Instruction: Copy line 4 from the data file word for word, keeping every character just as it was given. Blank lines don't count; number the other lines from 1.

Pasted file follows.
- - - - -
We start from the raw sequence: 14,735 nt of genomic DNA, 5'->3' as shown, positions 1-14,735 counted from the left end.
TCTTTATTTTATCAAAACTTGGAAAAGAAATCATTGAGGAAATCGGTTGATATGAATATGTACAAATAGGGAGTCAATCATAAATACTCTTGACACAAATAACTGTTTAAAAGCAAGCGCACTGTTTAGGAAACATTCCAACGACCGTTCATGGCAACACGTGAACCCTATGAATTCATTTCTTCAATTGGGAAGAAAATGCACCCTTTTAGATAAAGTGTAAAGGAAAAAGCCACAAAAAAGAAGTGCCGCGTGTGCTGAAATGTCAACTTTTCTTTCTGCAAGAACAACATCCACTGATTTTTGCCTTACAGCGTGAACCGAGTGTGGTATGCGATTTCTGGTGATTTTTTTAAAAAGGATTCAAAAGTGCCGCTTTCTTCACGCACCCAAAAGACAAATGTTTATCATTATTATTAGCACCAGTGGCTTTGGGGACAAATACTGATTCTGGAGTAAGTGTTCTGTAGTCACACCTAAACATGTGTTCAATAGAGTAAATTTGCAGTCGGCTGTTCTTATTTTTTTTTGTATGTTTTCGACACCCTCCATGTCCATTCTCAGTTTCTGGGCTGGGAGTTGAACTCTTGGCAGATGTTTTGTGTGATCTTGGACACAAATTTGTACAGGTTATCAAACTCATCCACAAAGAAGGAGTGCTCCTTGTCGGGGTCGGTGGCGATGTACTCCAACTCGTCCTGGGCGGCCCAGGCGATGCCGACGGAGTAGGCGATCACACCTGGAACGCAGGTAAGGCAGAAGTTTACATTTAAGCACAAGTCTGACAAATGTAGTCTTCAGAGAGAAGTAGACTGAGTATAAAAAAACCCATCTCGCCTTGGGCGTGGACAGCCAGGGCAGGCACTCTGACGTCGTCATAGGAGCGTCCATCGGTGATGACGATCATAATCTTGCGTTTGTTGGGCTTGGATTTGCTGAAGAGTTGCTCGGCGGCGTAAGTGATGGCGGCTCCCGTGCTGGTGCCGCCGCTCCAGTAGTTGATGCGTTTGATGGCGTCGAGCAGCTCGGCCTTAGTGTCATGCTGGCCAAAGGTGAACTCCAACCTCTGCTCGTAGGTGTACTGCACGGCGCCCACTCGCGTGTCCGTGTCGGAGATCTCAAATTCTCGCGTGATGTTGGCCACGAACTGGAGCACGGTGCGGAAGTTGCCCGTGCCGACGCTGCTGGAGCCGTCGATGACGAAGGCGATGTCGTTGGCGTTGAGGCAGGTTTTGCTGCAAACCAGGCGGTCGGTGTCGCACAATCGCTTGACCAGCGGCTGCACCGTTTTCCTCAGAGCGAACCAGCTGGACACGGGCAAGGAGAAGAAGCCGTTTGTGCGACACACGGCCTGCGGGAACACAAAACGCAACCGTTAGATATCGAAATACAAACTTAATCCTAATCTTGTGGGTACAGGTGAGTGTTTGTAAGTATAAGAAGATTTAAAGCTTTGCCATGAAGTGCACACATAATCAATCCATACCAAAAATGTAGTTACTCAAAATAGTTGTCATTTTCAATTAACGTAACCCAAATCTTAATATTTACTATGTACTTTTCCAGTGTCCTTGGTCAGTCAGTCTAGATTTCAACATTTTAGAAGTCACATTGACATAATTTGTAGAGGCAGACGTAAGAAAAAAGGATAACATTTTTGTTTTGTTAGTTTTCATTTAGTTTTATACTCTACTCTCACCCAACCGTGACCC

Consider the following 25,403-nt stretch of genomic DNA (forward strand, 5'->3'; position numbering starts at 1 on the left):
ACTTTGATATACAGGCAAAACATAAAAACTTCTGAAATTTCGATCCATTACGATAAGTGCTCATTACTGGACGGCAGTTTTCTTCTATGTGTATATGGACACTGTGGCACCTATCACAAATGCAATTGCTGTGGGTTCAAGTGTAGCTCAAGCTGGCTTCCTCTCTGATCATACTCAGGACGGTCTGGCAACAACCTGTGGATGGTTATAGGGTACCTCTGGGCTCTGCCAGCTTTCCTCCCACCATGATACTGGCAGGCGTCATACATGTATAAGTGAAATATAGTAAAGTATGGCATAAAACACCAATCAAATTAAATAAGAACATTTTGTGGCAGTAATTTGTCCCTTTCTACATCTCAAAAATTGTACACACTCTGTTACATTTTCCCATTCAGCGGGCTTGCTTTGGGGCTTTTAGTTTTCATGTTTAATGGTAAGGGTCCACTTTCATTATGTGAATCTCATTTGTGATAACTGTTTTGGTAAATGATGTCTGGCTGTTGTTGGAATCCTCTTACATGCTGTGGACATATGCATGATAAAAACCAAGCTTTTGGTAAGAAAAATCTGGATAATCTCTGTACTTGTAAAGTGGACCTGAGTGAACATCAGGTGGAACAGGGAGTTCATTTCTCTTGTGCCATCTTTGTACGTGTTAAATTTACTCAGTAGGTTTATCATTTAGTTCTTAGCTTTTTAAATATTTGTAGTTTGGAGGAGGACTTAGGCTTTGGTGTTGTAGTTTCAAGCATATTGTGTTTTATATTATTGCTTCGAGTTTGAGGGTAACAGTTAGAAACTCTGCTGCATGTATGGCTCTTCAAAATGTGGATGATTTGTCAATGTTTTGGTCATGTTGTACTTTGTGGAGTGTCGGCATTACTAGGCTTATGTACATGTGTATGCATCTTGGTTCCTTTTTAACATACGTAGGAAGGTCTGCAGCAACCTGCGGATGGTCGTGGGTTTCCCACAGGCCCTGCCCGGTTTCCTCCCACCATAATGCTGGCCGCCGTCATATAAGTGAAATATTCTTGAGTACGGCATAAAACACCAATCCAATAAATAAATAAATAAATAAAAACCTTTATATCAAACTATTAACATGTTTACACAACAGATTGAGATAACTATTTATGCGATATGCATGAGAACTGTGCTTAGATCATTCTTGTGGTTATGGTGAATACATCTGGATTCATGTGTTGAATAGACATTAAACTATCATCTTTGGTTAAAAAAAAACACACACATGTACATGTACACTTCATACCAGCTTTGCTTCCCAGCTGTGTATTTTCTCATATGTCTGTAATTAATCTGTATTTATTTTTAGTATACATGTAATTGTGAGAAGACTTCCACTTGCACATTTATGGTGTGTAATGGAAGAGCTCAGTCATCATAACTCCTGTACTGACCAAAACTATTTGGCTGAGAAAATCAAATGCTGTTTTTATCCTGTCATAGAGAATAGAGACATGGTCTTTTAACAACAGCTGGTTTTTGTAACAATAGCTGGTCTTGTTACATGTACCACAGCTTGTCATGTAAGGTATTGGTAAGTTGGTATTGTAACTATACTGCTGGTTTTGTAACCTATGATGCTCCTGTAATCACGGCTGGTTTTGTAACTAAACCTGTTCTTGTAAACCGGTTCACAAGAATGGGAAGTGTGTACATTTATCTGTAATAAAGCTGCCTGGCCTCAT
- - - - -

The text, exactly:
ACTTTGATATACAGGCAAAACATAAAAACTTCTGAAATTTCGATCCATTACGATAAGTGCTCATTACTGGACGGCAGTTTTCTTCTATGTGTATATGGACACTGTGGCACCTATCACAAATGCAATTGCTGTGGGTTCAAGTGTAGCTCAAGCTGGCTTCCTCTCTGATCATACTCAGGACGGTCTGGCAACAACCTGTGGATGGTTATAGGGTACCTCTGGGCTCTGCCAGCTTTCCTCCCACCATGATACTGGCAGGCGTCATACATGTATAAGTGAAATATAGTAAAGTATGGCATAAAACACCAATCAAATTAAATAAGAACATTTTGTGGCAGTAATTTGTCCCTTTCTACATCTCAAAAATTGTACACACTCTGTTACATTTTCCCATTCAGCGGGCTTGCTTTGGGGCTTTTAGTTTTCATGTTTAATGGTAAGGGTCCACTTTCATTATGTGAATCTCATTTGTGATAACTGTTTTGGTAAATGATGTCTGGCTGTTGTTGGAATCCTCTTACATGCTGTGGACATATGCATGATAAAAACCAAGCTTTTGGTAAGAAAAATCTGGATAATCTCTGTACTTGTAAAGTGGACCTGAGTGAACATCAGGTGGAACAGGGAGTTCATTTCTCTTGTGCCATCTTTGTACGTGTTAAATTTACTCAGTAGGTTTATCATTTAGTTCTTAGCTTTTTAAATATTTGTAGTTTGGAGGAGGACTTAGGCTTTGGTGTTGTAGTTTCAAGCATATTGTGTTTTATATTATTGCTTCGAGTTTGAGGGTAACAGTTAGAAACTCTGCTGCATGTATGGCTCTTCAAAATGTGGATGATTTGTCAATGTTTTGGTCATGTTGTACTTTGTGGAGTGTCGGCATTACTAGGCTTATGTACATGTGTATGCATCTTGGTTCCTTTTTAACATACGTAGGAAGGTCTGCAGCAACCTGCGGATGGTCGTGGGTTTCCCACAGGCCCTGCCCGGTTTCCTCCCACCATAATGCTGGCCGCCGTCATATAAGTGAAATATTCTTGAGTACGGCATAAAACACCAATCCAATAAATAAATAAATAAATAAAAACCTTTATATCAAACTATTAACATGTTTACACAACAGATTGAGATAACTATTTATGCGATATGCATGAGAACTGTGCTTAGATCATTCTTGTGGTTATGGTGAATACATCTGGATTCATGTGTTGAATAGACATTAAACTATCATCTTTGGTTAAAAAAAAACACACACATGTACATGTACACTTCATACCAGCTTTGCTTCCCAGCTGTGTATTTTCTCATATGTCTGTAATTAATCTGTATTTATTTTTAGTATACATGTAATTGTGAGAAGACTTCCACTTGCACATTTATGGTGTGTAATGGAAGAGCTCAGTCATCATAACTCCTGTACTGACCAAAACTATTTGGCTGAGAAAATCAAATGCTGTTTTTATCCTGTCATAGAGAATAGAGACATGGTCTTTTAACAACAGCTGGTTTTTGTAACAATAGCTGGTCTTGTTACATGTACCACAGCTTGTCATGTAAGGTATTGGTAAGTTGGTATTGTAACTATACTGCTGGTTTTGTAACCTATGATGCTCCTGTAATCACGGCTGGTTTTGTAACTAAACCTGTTCTTGTAAACCGGTTCACAAGAATGGGAAGTGTGTACATTTATCTGTAATAAAGCTGCCTGGCCTCAT